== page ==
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Sustainable Judaism

Parashat Mishpatim (Exodus 21:1-24:18)

by Rabbi Haim Ovadia

January 25, 2011 | 5:55 pm

We are told that Pharaoh was punished harshly for enslaving the Israelites. But why does the Torah sanction slavery? And how am I supposed to respect the weaker strata of society — such as the converts, the sojourners, the widows and orphans — if I allow myself to enslave another human being and treat him as my property?

The Torah’s true intention is to abolish slavery, but because the phenomenon was so widespread and accepted in antiquity, people would not have followed a Torah that forbade slavery. The Torah modified and limited slavery, with the goal of eventually abolishing it completely. The “slave” is not his master’s property, but rather an employee with a more comprehensive contract. The master must provide for all his needs, treat him respectfully and avoid corporeal punishment. On top of all that, the slavery is limited to a maximum of six years, and the master must give the released slave a generous bonus from the choicest of his produce.

I don’t think it would be an exaggeration to say that most Orthodox rabbis support this theory. They all admit that the Torah addresses a certain reality and, in some cases, made concessions to accommodate people so as to not drive them away with what would seem to them insurmountable obstacles. Even rabbis who generally would deny the concept of evolving times and constantly adapting halachah will agree that there is a difference between overriding a biblical prohibition (issur), not performing a required act (mitzvah) or avoiding an optional one (reshut).

With these facts in mind, it is indeed surprising that there is only a handful of rabbis who would view in the same manner another aspect of Jewish life, which appears in our parasha: the famous, “You shall not cook a kid in its mother’s milk” (Exodus 23:19).

This prohibition, our rabbis explain, is not limited to goats or to cooking the offspring in its mother’s milk, but rather includes the cooking of any meat in any milk, as long as they are both from mammals. It is interesting, however, to note the phrasing of the prohibition. Why wasn’t it written simply, “You shall not cook meat and milk together”?

The answer is that this is also a concession. If it were possible, the Torah would completely forbid the consumption of animal-based foods.

Torah allowed limited consumption of meat to pacify the people. The prohibition of cooking milk and meat together is to remind us of the cruelty of killing an animal to feed ourselves when there are other means to do so. Don’t add to this cruelty by cooking the meat in the milk that was meant to give life to the young mammal.

This understanding of the text is extremely important today as we face diseases that are related to our consumption habits, such as mad cow and avian flu. In the past, eating meat daily was considered a sign of great wealth. Today, cheap meat meals are within everyone’s reach, and they’re lovin’ it.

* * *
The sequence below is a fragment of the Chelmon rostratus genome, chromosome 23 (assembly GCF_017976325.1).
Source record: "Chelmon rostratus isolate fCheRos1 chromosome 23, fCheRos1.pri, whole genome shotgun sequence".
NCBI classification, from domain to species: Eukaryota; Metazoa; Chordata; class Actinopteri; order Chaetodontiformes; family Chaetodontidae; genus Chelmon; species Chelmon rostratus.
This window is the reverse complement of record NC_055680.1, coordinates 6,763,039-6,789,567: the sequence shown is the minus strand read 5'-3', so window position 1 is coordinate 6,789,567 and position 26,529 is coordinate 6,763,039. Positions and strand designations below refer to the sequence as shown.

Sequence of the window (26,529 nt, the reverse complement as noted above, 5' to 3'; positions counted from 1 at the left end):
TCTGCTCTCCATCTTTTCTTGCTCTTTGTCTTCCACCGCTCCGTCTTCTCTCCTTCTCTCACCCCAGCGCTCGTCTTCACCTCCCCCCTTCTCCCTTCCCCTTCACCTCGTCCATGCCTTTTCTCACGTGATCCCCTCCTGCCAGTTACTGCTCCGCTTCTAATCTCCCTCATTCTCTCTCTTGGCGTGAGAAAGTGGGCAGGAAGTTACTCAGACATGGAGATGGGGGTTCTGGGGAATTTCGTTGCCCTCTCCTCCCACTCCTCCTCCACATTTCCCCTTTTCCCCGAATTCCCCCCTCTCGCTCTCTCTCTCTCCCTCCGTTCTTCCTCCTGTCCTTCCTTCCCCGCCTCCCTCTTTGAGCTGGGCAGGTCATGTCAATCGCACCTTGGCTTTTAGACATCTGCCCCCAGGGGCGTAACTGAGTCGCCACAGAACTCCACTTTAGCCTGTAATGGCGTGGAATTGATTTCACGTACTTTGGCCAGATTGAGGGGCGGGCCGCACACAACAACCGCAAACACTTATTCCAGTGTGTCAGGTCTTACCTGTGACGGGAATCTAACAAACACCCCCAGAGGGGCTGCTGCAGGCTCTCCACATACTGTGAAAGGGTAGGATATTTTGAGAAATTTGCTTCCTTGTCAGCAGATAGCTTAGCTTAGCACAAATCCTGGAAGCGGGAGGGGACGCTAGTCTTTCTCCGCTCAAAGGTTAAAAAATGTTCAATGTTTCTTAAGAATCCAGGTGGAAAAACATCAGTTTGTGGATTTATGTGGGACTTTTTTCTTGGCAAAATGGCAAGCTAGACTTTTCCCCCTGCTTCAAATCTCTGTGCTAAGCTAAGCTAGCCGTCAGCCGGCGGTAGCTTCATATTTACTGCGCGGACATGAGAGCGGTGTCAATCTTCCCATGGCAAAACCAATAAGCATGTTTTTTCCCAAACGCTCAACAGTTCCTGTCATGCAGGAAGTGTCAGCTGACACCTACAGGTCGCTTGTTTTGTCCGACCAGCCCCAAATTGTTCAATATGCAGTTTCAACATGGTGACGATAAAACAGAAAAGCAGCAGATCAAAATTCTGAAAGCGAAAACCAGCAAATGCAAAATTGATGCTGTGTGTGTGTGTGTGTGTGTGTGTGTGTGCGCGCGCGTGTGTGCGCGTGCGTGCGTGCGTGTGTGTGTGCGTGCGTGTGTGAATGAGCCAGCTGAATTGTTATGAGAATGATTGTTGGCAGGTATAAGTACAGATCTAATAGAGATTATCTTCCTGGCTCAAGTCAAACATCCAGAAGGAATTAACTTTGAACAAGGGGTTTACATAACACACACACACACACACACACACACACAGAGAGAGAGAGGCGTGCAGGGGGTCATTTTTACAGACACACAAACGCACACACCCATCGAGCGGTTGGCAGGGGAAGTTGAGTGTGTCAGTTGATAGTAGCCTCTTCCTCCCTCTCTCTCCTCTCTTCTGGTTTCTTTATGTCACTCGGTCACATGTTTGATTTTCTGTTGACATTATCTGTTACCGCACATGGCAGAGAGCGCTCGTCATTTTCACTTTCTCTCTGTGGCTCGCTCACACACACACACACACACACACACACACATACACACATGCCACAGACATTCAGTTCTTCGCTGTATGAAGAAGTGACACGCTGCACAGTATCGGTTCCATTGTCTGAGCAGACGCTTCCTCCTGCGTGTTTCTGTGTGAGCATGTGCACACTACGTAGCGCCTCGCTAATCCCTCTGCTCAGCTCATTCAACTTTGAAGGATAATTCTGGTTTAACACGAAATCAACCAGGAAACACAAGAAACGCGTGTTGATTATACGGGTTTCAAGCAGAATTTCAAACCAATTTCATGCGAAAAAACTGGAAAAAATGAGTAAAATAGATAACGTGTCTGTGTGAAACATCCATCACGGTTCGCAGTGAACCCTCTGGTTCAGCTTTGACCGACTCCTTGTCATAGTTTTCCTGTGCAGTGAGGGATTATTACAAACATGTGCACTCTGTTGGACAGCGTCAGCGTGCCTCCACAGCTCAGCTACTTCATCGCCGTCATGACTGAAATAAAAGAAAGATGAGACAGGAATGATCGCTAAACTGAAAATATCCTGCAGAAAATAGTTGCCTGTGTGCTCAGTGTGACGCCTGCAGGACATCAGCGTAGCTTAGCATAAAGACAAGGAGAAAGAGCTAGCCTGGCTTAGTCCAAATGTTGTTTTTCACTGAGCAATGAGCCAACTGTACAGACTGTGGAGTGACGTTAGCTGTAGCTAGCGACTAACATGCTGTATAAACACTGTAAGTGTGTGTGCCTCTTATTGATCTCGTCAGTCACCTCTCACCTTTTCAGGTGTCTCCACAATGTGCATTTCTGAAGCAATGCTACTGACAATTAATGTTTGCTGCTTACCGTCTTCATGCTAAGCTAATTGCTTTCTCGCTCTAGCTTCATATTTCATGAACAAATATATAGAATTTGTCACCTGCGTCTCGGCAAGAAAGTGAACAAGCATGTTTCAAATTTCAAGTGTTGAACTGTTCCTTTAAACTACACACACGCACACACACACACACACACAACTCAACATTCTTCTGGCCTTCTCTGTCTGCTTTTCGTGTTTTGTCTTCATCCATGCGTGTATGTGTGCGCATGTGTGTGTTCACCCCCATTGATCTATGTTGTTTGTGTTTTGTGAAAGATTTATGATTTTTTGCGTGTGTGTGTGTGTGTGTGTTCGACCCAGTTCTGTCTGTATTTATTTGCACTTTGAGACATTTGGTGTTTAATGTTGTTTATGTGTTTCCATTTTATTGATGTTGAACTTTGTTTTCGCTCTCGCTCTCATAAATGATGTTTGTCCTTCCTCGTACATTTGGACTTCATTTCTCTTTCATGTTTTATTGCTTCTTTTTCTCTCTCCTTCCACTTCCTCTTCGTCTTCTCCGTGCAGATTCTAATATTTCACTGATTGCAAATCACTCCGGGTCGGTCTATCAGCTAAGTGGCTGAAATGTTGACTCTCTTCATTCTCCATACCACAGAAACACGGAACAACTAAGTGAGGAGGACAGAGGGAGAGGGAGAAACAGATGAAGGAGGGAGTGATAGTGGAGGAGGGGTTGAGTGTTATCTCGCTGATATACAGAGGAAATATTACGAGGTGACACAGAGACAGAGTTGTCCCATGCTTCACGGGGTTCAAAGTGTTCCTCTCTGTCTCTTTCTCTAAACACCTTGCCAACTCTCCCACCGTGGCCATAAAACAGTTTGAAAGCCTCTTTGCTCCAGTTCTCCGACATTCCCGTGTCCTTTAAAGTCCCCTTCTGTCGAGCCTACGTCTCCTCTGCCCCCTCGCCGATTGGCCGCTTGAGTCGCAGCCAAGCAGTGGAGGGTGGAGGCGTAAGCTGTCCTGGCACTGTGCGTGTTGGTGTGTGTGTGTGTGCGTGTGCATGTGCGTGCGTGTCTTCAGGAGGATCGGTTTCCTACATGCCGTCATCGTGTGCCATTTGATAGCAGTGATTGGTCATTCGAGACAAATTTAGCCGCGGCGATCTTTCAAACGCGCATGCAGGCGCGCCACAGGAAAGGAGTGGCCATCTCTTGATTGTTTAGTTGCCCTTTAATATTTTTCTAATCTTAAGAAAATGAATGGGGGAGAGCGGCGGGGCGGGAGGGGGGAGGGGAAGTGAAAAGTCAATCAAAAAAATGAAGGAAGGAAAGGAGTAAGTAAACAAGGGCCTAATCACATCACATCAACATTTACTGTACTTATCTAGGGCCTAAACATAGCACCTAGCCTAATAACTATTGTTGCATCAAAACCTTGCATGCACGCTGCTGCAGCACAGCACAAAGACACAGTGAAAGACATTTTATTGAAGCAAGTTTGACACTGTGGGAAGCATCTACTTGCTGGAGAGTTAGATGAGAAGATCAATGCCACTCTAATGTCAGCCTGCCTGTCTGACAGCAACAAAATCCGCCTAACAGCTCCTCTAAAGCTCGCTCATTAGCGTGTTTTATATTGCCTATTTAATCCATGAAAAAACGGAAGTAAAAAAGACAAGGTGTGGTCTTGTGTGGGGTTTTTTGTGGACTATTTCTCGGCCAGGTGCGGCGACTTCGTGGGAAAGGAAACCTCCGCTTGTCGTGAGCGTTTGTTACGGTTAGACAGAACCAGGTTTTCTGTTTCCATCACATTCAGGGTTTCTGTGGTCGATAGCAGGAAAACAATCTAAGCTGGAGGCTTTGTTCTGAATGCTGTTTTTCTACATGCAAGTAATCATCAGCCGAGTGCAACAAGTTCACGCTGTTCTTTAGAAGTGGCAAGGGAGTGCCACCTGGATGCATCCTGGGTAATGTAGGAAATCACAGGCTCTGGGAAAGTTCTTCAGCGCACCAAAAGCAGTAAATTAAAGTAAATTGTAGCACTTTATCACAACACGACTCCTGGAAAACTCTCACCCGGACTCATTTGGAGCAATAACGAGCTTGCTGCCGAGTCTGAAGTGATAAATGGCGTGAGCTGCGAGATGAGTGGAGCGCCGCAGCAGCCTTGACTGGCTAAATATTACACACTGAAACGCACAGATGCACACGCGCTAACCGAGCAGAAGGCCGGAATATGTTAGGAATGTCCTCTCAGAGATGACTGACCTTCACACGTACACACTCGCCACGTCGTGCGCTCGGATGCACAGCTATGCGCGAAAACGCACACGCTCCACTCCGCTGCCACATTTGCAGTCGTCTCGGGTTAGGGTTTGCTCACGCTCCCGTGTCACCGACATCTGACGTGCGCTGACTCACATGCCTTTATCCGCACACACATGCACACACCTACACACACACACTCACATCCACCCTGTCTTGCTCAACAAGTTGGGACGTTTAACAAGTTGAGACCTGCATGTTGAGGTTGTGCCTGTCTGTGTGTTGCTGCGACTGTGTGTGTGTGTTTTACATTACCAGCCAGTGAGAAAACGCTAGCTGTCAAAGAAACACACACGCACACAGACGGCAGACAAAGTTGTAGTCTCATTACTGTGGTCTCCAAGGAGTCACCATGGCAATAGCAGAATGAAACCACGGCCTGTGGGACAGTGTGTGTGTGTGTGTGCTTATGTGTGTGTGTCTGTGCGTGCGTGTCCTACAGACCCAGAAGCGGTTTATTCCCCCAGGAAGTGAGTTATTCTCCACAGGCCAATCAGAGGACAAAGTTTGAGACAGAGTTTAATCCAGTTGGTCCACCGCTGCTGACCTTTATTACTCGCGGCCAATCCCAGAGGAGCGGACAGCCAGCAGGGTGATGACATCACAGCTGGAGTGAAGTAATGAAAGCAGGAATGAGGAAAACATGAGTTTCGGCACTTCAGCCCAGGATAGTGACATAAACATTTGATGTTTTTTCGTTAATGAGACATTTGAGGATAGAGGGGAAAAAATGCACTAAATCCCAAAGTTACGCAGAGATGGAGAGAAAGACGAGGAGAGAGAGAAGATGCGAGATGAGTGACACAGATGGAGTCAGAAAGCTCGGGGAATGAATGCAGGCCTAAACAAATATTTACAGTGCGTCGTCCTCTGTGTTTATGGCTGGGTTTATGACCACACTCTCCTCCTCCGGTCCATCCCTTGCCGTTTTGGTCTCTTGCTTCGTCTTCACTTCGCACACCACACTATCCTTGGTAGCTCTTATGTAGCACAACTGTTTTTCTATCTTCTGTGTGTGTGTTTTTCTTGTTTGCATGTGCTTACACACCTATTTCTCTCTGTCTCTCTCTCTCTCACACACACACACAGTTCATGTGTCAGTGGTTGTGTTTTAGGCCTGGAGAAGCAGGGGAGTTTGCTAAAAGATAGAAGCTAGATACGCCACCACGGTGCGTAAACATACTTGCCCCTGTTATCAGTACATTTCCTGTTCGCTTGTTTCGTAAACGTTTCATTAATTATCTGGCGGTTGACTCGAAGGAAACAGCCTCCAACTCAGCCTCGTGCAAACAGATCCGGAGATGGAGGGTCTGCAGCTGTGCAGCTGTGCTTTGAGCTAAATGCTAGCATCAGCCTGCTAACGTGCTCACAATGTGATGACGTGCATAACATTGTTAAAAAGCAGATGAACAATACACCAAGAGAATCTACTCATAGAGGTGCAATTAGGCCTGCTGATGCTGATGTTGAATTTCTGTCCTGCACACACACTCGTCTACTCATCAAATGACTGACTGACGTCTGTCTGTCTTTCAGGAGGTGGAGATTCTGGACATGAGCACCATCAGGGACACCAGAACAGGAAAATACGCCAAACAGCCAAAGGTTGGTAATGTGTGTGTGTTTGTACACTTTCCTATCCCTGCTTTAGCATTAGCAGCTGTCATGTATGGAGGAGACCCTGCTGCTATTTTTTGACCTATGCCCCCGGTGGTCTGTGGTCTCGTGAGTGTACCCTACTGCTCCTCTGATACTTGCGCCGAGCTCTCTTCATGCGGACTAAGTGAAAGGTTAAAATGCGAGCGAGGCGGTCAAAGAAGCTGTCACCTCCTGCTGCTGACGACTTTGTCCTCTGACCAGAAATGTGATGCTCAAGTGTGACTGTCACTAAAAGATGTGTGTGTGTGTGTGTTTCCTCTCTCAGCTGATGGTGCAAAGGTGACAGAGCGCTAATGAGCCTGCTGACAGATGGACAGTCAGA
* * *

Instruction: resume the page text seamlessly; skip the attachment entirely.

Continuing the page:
The ratio of poultry to humans is almost 3-to-1, and humans to cattle is almost 7-to-1. Many of these animals don’t graze or live naturally anymore; instead, they are confined to tiny spaces and subsist on a diet of processed feed. It is not meant to be that way. Even if you decide to eat animal-based foods, the natural way is for animals to graze. It’s good for the animals, it’s good for the vegetation, and it’s good for the planet.

The situation is especially horrible when it comes to the treatment of calves, which the religiously conscious consumer should declare completely nonkosher for moral reasons.

As Jews, we are used to being called on for higher standards and to respond to a higher authority. We have to remember that the laws of ritual slaughter were put in place to avoid over-consumption of meat and to ensure that the shochet will be a learned, hopefully more sensitive man who will not rejoice in his gruesome profession.

The higher authority that we have to respond to today is that of the Creator of the Universe, who has placed mankind on this Earth, the Garden of Eden, in order to protect and cultivate it, not destroy it. It is our responsibility toward the planet and mankind as well as our own spirituality and sensitivity. We should all make an effort to reduce, if not eliminate, the use of animal-based foods, and demand that kosher standards include humane treatment and ecological awareness.

Haim Ovadia is the rabbi of Congregation Magen David of Beverly Hills (magendavid.org), a Sephardic Orthodox synagogue, and a faculty member with the Academy for Jewish Religion, California. He can be reached via e-mail at .(JavaScript must be enabled to view this email address).

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